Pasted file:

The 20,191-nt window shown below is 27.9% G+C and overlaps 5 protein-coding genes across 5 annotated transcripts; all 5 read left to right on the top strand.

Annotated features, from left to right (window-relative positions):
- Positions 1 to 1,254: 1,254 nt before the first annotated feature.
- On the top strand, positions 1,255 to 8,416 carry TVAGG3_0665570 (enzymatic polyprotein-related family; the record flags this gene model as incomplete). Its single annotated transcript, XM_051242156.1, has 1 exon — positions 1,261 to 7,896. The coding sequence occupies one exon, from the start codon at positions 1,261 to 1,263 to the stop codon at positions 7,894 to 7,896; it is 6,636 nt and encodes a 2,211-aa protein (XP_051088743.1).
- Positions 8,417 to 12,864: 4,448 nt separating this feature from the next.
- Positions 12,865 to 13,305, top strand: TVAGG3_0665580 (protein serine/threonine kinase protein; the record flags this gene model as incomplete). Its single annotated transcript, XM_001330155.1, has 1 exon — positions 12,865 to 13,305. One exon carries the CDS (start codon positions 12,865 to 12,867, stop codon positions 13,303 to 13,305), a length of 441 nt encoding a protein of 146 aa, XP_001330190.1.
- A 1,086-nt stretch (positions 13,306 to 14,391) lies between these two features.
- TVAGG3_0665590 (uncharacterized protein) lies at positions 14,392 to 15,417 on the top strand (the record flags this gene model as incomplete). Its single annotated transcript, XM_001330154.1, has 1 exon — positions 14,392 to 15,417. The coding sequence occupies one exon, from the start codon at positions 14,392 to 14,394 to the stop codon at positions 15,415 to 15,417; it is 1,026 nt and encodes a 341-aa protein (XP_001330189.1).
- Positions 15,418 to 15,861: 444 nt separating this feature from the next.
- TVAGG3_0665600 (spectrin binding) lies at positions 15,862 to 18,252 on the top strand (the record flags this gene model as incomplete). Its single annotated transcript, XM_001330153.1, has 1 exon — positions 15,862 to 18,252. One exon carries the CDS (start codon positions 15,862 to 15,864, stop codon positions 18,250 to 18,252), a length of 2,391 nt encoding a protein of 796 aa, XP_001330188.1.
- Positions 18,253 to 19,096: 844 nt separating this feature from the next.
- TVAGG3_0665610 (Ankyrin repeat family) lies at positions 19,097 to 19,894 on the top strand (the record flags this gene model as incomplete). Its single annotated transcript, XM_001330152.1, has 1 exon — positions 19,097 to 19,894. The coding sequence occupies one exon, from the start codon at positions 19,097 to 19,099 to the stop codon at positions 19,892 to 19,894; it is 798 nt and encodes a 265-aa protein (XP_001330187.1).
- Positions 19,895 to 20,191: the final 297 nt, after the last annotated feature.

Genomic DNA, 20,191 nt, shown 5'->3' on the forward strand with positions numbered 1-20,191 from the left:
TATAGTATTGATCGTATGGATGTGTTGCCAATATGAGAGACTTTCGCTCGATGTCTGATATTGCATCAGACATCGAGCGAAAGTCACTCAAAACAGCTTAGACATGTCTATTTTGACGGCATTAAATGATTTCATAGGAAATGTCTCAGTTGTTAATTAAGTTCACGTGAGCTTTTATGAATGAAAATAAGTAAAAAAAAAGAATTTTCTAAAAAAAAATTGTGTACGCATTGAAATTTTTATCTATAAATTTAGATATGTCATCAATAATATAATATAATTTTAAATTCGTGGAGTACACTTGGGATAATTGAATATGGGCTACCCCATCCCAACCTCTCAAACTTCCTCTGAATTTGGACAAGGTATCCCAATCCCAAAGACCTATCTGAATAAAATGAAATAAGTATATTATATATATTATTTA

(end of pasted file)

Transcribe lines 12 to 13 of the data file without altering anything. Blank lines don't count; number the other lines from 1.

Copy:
- TVAGG3_0665610 (Ankyrin repeat family) lies at positions 19,097 to 19,894 on the top strand (the record flags this gene model as incomplete). Its single annotated transcript, XM_001330152.1, has 1 exon — positions 19,097 to 19,894. The coding sequence occupies one exon, from the start codon at positions 19,097 to 19,099 to the stop codon at positions 19,892 to 19,894; it is 798 nt and encodes a 265-aa protein (XP_001330187.1).
- Positions 19,895 to 20,191: the final 297 nt, after the last annotated feature.